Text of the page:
Now, the archaeological findings have yielded fruit and provided substance to the legend.
Mathew Morris, the leader of the excavation team of the University of Leicester Archaeological Services (ULAS), said the discovery of the Roman altar, the first in Leicester, was “amazing”.
He added: “For centuries, there has been a tradition that a Roman temple once stood on the site of the present cathedral. This folktale gained wide acceptance in the late 19th century when a Roman building was discovered during the rebuilding of the church tower.”
The altar base was discovered in the basement of a large Roman structure that was formerly located near the modern-day cathedral’s external wall. Most of what is visible above ground today was built during the Victorian era in the 19th century.
“Given the combination of a subterranean structure with painted walls and the altar we have found, one interpretation, which seemed to grow in strength as we excavated more, could be that this was a room linked with the worship of a god or gods,” explained Morris.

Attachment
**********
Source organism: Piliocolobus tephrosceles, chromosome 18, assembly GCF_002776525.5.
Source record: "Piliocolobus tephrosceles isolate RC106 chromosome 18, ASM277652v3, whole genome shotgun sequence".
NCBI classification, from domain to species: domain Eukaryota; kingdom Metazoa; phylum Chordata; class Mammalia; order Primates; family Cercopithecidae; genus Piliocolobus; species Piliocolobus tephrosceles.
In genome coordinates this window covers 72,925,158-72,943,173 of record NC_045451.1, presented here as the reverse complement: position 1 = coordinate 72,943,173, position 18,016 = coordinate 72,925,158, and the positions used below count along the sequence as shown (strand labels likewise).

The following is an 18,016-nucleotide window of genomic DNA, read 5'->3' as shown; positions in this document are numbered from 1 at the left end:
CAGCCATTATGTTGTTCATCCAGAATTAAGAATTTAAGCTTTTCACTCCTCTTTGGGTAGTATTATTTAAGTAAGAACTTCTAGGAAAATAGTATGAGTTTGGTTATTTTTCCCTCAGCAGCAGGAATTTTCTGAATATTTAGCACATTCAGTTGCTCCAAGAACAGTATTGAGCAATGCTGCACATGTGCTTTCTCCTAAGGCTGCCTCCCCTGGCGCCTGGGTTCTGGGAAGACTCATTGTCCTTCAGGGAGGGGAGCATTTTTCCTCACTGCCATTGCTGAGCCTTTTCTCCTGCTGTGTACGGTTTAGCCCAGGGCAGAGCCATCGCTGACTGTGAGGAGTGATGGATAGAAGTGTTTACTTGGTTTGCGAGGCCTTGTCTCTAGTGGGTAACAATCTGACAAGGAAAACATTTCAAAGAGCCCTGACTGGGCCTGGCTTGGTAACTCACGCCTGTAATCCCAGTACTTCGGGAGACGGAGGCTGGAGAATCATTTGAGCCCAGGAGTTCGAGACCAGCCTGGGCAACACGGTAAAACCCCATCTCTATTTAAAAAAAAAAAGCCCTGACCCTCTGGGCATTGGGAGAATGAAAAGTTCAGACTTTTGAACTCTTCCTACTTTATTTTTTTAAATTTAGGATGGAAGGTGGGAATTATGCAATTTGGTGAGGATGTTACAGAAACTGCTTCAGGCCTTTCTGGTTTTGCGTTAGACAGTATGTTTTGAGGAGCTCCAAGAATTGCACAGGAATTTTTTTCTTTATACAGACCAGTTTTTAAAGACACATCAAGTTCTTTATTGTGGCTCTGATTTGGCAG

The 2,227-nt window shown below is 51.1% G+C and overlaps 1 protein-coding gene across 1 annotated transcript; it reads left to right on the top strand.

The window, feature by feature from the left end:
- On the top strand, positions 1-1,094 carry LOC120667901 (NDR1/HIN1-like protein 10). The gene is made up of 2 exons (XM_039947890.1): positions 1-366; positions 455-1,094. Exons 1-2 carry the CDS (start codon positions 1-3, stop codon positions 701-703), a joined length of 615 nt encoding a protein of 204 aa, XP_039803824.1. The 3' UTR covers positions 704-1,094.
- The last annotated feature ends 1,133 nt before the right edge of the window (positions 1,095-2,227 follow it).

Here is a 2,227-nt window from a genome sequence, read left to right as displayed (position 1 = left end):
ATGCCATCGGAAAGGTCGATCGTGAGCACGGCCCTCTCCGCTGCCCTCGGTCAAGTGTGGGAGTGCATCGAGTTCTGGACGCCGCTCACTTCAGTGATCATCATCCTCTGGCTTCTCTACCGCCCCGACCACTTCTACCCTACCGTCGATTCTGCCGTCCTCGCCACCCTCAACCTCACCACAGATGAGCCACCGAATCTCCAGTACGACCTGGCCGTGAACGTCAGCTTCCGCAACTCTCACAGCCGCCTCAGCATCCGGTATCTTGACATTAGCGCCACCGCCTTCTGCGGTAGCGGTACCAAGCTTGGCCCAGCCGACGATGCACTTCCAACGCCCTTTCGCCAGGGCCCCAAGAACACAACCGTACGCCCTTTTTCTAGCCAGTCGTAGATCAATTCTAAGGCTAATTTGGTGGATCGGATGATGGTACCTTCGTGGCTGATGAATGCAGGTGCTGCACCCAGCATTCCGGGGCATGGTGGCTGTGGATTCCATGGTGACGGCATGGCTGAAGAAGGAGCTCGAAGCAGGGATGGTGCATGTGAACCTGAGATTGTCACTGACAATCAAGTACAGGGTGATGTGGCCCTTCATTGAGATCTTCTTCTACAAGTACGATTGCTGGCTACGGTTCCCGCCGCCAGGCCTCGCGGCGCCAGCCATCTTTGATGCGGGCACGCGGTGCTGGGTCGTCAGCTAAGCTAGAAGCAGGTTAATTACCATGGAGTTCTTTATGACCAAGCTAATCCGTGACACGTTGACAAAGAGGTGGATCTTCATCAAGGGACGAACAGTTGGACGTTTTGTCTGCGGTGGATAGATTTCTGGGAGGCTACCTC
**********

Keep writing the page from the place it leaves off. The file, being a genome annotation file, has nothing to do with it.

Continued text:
“What we’re likely looking at here is a private place of worship, either a family shrine or a cult room where a small group of individuals shared in private worship.”
He notes that underground chambers like the one they discovered have been linked to mysterious and fertility-related cultic practices and worship of deities like Mithras, Cybele, Bacchus, Isis, and Dionysius several times.
“We’ll have a much clearer idea of what was happening on the site in the Roman period when the parish church of St. Martins was founded, and a unique insight into the story of Leicester through its residents who were buried here for over 800 years,” said John Thomas, Deputy Director at ULAS.
There was no inscription on the altar stone. However, it is possible that it was the main area for offerings and sacrifices, as well as a key player in ancient religious ceremonies.